Doors get damaged no matter how delicately you treat them. It's sometimes unavoidable when moving furniture, or when children, teenagers or juvenile-acting adults slam them or abuse them. Doors are made to take a beating, but at some point they need help. You can repair almost any superficial damage to most doors using a few tools and products.
Types and Tools
There are two types of doors: solid and hollow-core. Hollow-core doors are made using lightweight plywood with a thin veneer. This type of door sustains damage easier than a solid door because it's softer. Problems with hollow-core doors include veneer or plywood separation. Solid-door problems include splintering and cracks. Both types of doors are prone to gouges and scratches. You can patch up almost any door using glue, wood patches, crayon or putty fillers. Other tools and supplies needed include bar clamps, sandpaper, stain, lacquer and sawhorses.
The most prevalent door damage is veneer separation on hollow-core doors. This happens when the door is shut too hard, something gets between the door and the jamb or under the door resulting chips, tears or the veneer separates from the frame. With the door off its hinges, place it across two sawhorses and lift the veneer up slightly with the tip of a putty knife. Inject glue under the raised veneer. Use the putty knife to saturate the area under the veneer with glue. Place plastic wrap over the area followed by a block of wood under both sides of the door and add clamps. Tighten the clamps to flatten the veneer back onto the frame. Allow the glue to dry overnight and remove the clamps. Scrape off the dried glue, sand the edges lightly and use a stain marker to color the glued area along the edges.
Gouges and scratches happen to solid or hollow-core doors. Use a putty crayon for gouges and scratches less than 1/4 inch in depth. Putty crayon is available in almost any stain color. Hold the crayon like a pencil and apply the tip of the crayon with force over the damaged area until the defect is full of the crayon residue. Polish it smooth with a dry cloth. Use wood putty for gouges that are wider or deeper than 1/4 inch. Wood putty dries hard to fill deeper damaged areas, and also comes in specific types to match the door. Place masking tape around the perimeter of the damaged area. Use a putty knife to force wood putty deep into the defect. Allow the putty to dry for at least one hour and then sand it flush and smooth with the surface of the door using 180-grit sandpaper. If the color isn't quite right, use a stain marker to color the hardened putty to match the door.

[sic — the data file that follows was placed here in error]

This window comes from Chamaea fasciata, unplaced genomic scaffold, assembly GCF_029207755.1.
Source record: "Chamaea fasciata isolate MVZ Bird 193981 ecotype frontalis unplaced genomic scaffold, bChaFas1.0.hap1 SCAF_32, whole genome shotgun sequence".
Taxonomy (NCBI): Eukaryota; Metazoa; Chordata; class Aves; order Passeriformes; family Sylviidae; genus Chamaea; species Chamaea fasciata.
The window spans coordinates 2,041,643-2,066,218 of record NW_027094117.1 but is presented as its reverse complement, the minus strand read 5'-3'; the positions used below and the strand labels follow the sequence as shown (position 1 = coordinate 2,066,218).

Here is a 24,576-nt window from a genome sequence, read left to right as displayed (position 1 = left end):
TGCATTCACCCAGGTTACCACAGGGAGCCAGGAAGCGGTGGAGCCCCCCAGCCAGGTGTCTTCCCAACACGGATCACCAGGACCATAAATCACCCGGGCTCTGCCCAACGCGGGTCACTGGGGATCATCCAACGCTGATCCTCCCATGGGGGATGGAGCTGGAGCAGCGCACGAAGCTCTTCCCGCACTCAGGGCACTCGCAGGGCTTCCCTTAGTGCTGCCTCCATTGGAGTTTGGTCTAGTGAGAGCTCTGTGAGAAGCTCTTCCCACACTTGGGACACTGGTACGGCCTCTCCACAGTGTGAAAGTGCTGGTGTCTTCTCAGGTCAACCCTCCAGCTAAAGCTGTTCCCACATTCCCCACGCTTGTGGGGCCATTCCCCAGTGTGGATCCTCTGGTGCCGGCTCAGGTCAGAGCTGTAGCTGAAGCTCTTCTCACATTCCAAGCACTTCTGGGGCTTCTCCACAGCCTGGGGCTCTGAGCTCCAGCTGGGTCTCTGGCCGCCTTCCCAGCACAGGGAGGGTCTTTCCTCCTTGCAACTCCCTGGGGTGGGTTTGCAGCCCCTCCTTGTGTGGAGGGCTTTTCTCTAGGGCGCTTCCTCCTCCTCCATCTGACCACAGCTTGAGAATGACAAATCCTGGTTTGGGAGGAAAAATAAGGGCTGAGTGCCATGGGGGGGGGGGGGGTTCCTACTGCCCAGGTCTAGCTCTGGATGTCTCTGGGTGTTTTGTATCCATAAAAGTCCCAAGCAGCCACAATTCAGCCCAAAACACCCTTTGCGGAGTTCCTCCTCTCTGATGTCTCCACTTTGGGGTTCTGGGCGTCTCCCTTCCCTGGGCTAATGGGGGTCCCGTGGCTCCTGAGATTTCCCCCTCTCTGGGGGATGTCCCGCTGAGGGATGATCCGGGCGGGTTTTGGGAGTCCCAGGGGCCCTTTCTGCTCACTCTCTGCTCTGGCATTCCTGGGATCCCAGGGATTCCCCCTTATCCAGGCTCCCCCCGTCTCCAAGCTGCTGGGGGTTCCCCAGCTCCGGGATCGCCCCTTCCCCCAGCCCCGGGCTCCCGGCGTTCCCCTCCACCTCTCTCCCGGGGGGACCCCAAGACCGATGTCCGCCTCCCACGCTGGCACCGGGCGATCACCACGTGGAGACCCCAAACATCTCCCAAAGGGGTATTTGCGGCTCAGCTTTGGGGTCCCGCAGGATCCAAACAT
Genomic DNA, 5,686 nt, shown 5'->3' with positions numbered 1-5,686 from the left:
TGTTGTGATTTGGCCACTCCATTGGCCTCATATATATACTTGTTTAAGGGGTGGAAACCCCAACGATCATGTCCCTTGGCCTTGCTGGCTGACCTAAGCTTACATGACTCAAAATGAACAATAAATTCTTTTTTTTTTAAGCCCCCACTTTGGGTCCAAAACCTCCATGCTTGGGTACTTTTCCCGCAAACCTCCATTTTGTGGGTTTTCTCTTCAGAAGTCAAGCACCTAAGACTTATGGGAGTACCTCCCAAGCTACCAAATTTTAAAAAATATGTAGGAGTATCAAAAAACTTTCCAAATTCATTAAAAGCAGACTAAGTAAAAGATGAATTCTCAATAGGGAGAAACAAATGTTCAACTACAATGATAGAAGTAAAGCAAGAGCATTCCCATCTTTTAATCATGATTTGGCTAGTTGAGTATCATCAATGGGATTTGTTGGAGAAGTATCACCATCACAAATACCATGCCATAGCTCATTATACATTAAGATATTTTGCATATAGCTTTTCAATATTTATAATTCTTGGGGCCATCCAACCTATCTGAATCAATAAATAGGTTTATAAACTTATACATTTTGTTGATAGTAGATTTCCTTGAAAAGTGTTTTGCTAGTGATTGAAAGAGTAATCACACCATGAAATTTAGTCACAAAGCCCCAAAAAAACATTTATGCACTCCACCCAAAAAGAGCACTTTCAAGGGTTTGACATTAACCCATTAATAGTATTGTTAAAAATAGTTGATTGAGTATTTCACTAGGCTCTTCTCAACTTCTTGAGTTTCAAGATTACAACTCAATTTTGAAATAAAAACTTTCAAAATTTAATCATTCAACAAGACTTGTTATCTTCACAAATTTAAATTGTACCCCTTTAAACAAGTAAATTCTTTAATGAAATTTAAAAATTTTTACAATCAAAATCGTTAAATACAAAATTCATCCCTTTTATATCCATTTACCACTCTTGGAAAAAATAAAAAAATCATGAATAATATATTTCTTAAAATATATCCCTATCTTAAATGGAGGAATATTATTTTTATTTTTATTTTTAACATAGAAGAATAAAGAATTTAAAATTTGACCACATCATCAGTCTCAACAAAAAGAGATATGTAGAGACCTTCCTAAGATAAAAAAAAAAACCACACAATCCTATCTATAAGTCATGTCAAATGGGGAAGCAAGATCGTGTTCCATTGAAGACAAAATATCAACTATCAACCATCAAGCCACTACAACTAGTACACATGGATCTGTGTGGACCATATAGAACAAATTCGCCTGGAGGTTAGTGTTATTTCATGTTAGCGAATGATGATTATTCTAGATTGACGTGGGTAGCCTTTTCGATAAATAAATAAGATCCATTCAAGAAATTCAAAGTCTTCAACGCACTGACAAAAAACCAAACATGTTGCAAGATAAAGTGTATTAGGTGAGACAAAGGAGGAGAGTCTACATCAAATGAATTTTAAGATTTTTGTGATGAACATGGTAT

Cracks and Splits
Cracks and splits occur on solid doors. For hairline cracks in wood grain or between joints use a putty crayon. For splits and cracks that are over 1/16-inch-wide use a solid-wood patch. Cut random slices from a piece of hardwood that matches the species of the door with a bandsaw. Slices should be a bit too big to fit into the crack or split. When you find one that almost fits, sand it slightly to taper the edge so that it fits into the crack. Inject glue into the crack and tap the slice into the crack with a hammer. It's OK if the strip breaks, that's to be expected. Allow the glue to dry overnight. Use a chisel to trim off the remainder of the strip flush with the door and any residual glue. Color the exposed edges of the strip using a stain marker.